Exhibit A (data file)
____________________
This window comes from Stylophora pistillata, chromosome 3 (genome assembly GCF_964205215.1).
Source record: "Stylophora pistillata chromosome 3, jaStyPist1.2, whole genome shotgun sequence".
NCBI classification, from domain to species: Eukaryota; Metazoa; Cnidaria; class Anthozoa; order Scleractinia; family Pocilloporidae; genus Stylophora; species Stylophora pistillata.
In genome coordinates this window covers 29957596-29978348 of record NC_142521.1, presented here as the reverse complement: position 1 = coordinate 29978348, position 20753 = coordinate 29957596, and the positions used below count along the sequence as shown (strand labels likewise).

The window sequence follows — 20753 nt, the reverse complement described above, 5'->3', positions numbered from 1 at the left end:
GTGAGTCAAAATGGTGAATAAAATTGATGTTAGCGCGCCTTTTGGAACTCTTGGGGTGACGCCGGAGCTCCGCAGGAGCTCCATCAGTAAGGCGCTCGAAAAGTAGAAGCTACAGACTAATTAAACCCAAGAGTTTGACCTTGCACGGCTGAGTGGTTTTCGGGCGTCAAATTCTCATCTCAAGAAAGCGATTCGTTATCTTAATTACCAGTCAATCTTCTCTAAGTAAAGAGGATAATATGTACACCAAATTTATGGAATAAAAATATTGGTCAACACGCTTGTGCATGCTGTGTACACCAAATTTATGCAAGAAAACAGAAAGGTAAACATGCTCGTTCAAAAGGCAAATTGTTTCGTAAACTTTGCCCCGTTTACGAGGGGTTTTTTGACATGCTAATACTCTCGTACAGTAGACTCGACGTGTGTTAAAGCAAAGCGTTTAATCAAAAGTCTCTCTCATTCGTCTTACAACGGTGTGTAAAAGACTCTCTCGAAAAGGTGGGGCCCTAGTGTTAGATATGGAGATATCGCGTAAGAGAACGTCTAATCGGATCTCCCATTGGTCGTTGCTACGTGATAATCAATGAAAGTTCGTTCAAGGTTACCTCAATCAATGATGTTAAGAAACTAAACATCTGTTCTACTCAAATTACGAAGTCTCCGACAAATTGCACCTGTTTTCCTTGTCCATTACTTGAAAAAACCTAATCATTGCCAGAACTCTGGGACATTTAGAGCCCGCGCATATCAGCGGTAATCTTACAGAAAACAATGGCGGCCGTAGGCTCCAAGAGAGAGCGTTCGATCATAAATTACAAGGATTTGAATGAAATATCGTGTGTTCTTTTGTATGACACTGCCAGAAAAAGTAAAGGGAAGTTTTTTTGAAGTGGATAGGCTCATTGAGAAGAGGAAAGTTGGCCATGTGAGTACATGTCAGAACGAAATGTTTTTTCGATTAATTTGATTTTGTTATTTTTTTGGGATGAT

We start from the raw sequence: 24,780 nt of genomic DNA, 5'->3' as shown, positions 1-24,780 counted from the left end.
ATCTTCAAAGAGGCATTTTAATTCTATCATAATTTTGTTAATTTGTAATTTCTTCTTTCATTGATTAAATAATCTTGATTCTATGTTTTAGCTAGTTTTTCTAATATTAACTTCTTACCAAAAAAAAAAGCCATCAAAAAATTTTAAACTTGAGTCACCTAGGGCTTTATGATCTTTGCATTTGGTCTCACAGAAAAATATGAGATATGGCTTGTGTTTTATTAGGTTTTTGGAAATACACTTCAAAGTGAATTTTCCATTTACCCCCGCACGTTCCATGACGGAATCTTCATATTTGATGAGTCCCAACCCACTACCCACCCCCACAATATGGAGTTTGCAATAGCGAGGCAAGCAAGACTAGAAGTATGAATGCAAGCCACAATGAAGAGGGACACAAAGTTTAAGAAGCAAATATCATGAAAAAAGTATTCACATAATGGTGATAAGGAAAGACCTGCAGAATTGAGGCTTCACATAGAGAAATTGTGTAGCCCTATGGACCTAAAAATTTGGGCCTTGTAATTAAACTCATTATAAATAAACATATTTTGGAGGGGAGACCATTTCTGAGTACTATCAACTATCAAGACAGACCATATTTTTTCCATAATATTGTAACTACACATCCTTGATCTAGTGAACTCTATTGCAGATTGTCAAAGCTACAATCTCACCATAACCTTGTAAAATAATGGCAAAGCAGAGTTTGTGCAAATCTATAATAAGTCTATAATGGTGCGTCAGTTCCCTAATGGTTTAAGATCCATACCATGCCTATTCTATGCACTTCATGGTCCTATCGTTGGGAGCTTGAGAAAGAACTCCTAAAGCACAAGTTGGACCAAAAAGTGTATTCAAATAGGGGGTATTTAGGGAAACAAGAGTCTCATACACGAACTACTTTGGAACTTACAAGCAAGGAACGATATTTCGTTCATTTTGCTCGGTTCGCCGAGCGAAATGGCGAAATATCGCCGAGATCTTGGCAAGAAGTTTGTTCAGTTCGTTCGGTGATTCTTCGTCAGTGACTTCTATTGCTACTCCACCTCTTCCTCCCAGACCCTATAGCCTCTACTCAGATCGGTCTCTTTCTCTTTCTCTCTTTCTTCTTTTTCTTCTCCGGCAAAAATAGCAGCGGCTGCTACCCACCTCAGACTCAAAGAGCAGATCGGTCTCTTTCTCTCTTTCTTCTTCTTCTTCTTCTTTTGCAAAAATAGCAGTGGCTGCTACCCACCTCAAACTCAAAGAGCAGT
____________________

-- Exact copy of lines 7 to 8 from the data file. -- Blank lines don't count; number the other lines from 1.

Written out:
We start from the raw sequence: 24,780 nt of genomic DNA, 5'->3' as shown, positions 1-24,780 counted from the left end.
ATCTTCAAAGAGGCATTTTAATTCTATCATAATTTTGTTAATTTGTAATTTCTTCTTTCATTGATTAAATAATCTTGATTCTATGTTTTAGCTAGTTTTTCTAATATTAACTTCTTACCAAAAAAAAAAGCCATCAAAAAATTTTAAACTTGAGTCACCTAGGGCTTTATGATCTTTGCATTTGGTCTCACAGAAAAATATGAGATATGGCTTGTGTTTTATTAGGTTTTTGGAAATACACTTCAAAGTGAATTTTCCATTTACCCCCGCACGTTCCATGACGGAATCTTCATATTTGATGAGTCCCAACCCACTACCCACCCCCACAATATGGAGTTTGCAATAGCGAGGCAAGCAAGACTAGAAGTATGAATGCAAGCCACAATGAAGAGGGACACAAAGTTTAAGAAGCAAATATCATGAAAAAAGTATTCACATAATGGTGATAAGGAAAGACCTGCAGAATTGAGGCTTCACATAGAGAAATTGTGTAGCCCTATGGACCTAAAAATTTGGGCCTTGTAATTAAACTCATTATAAATAAACATATTTTGGAGGGGAGACCATTTCTGAGTACTATCAACTATCAAGACAGACCATATTTTTTCCATAATATTGTAACTACACATCCTTGATCTAGTGAACTCTATTGCAGATTGTCAAAGCTACAATCTCACCATAACCTTGTAAAATAATGGCAAAGCAGAGTTTGTGCAAATCTATAATAAGTCTATAATGGTGCGTCAGTTCCCTAATGGTTTAAGATCCATACCATGCCTATTCTATGCACTTCATGGTCCTATCGTTGGGAGCTTGAGAAAGAACTCCTAAAGCACAAGTTGGACCAAAAAGTGTATTCAAATAGGGGGTATTTAGGGAAACAAGAGTCTCATACACGAACTACTTTGGAACTTACAAGCAAGGAACGATATTTCGTTCATTTTGCTCGGTTCGCCGAGCGAAATGGCGAAATATCGCCGAGATCTTGGCAAGAAGTTTGTTCAGTTCGTTCGGTGATTCTTCGTCAGTGACTTCTATTGCTACTCCACCTCTTCCTCCCAGACCCTATAGCCTCTACTCAGATCGGTCTCTTTCTCTTTCTCTCTTTCTTCTTTTTCTTCTCCGGCAAAAATAGCAGCGGCTGCTACCCACCTCAGACTCAAAGAGCAGATCGGTCTCTTTCTCTCTTTCTTCTTCTTCTTCTTCTTTTGCAAAAATAGCAGTGGCTGCTACCCACCTCAAACTCAAAGAGCAGT